Monday, August 23, 2004

Wanna be a Survivor? Beware, it all begins with The Ides of March!

Let's start off this post with a quick word-association pop quiz. When I say the word "survivor," you immediately think of

A) A CBS show where everyone you wish was naked is clothed and everyone you wish was clothed is naked.

B) A lame, overplayed tune by Destiny's Child.

C) The band that sang "Eye of the Tiger."

D) The band that sang "Poor Man's Son."

If you answered "D" then you and I are cut from the same cloth, even though "C" is referring to the exact same band. Survivor was hardly my favorite group of all time, but it bugs me to death that they're thought of as a one-hit wonder. If you've been watching ESPN Classic, then you probably know that they've been running the Rocky movies in order on Sunday Nights over the past few weeks (they're up to Rocky IV). Survivor is probably best known for their songs from the soundtracks of Rocky III ("Eye of the Tiger") and Rocky IV ("Burning Heart"), so the time seemed right to flashback on a band that was much more interesting than most people realized.

So yes, it all did start with "The Ides of March." I'm talking of course about the Chicago-based band that scored a #2-hit with "Vehicle" in the Spring of 1970. Now, there's a band that WAS a one-hit wonder and is consistently been referred to as one of the greatest one-hit wonders off all time. You know the song even if you don't think you do. It's been used in many car commercials and you can always count on Paul Shaffer to play it on March 15th (The Ides of March--get it??; Thanks to my buddy Bret for pointing that out to me while we were watching Letterman all the way back on 3/16/89 in the McCoy Hall Lounge. The show was taped on the 15th but didn't air until the wee hours of the 16th).

The man who wrote, sang and played guitar on "Vehicle" was Jim Peterik. In 1978, Peterik would form Survivor and in an interesting twist would serve as neither their guitarist or lead vocalist but rather as their keyboardist and primary songwriter. Survivor's first Top 40 hit, "Poor Man's Son" would peak at #33 in the Fall of 1981. While the song, which appeared on the band's "Premonition" album, did not attract an incredible amount of attention, this writer believes it was the best song of the band's career. But more importantly the album did catch the attention of a certain big-name actor who was in position to give the band an opportunity that was reminiscent of, well, the opportunity granted by Apollo Creed to a certain no-name boxer from South Philly.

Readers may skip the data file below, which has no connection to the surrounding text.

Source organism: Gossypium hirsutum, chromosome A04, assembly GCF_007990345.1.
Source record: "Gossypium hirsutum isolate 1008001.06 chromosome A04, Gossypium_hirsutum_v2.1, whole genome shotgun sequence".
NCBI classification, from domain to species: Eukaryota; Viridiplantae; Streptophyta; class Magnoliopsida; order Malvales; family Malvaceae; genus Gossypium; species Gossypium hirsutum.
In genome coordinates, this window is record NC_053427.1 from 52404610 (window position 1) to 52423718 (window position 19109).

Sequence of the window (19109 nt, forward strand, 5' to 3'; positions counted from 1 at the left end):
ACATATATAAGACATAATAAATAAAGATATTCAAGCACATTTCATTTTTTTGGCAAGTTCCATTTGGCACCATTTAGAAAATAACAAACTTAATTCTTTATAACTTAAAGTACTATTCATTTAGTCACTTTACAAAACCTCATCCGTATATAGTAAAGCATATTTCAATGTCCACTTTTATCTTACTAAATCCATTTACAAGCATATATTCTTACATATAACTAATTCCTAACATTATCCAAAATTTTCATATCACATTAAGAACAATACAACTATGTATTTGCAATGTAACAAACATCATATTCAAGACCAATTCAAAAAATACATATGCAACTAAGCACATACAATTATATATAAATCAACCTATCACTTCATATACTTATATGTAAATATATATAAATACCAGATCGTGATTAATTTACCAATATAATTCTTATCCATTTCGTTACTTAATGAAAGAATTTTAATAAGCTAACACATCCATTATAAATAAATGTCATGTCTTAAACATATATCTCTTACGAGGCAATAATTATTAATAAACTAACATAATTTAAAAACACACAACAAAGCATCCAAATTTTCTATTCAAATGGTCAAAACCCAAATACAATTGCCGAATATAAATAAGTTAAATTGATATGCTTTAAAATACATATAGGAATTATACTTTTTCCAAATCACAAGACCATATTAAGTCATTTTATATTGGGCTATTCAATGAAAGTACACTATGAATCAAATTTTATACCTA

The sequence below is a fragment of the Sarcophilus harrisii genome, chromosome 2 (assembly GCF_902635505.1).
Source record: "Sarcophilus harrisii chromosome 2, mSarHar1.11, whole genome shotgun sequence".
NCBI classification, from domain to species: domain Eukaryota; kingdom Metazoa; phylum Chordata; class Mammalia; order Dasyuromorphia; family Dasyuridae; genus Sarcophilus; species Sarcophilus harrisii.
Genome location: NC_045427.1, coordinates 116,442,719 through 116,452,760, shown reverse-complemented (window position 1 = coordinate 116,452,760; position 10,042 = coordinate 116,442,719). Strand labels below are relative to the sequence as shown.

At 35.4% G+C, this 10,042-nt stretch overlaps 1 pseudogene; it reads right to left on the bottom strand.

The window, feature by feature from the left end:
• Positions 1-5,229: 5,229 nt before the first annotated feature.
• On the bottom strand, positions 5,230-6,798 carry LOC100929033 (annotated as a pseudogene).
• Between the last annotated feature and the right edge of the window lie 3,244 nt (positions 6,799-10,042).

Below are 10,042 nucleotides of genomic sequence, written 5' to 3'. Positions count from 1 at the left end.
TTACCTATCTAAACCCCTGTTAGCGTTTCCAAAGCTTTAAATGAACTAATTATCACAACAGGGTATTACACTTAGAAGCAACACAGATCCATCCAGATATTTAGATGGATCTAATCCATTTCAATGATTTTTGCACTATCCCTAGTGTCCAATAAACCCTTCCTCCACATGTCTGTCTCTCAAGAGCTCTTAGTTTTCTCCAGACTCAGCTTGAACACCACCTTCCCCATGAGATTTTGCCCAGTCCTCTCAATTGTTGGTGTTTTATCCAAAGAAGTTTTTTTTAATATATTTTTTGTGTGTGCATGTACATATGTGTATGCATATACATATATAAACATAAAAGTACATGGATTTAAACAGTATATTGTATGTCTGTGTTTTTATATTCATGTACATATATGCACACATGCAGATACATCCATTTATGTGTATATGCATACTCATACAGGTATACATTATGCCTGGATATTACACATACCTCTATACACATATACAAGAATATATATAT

Here's how Peterik descibed it in an interview with StrutterZine:

"....It started with a message to both (Survivor guitarist) Frankie (Sullivan) and my answering machines from Sly Stallone. Frankie and I got together at my house and called him back. He told us of his new Rocky III movie, that it was complete except for the title song. He had heard our Premonition album and liked the tough honesty of that record. But he was looking to update the sound he had on the earlier Rocky movies and thought we'd be perfect. We knew at that moment that our big break had come - if only we could deliver the goods. Stallone sent us the first three minutes of the movie where the song was to appear. It featured Stallone getting rich and soft contrasting the sinewy Mr. T.- rising up, ready to kick his ass. I started playing the dead string riff as Frank and I headed to my music room. We got a good start on the music that day but needed more grist for the mill, lyrically. We persuaded Stallone to send us a rough cut of the entire movie. It was then that song really came together. We pulled the phrase “the eye of the tiger” from the dialogue and from there the ideas flowed. We sent Stallone a demo we did quickly with the band. He flipped out over it, but made us write a third verse and offered a few other suggestions. Due to the tightness of the schedule, the version you hear in the actual movie was the demo version that Frankie mixed in L.A. while he was spotting-in the music to the soundtrack...."
(The full interview is available at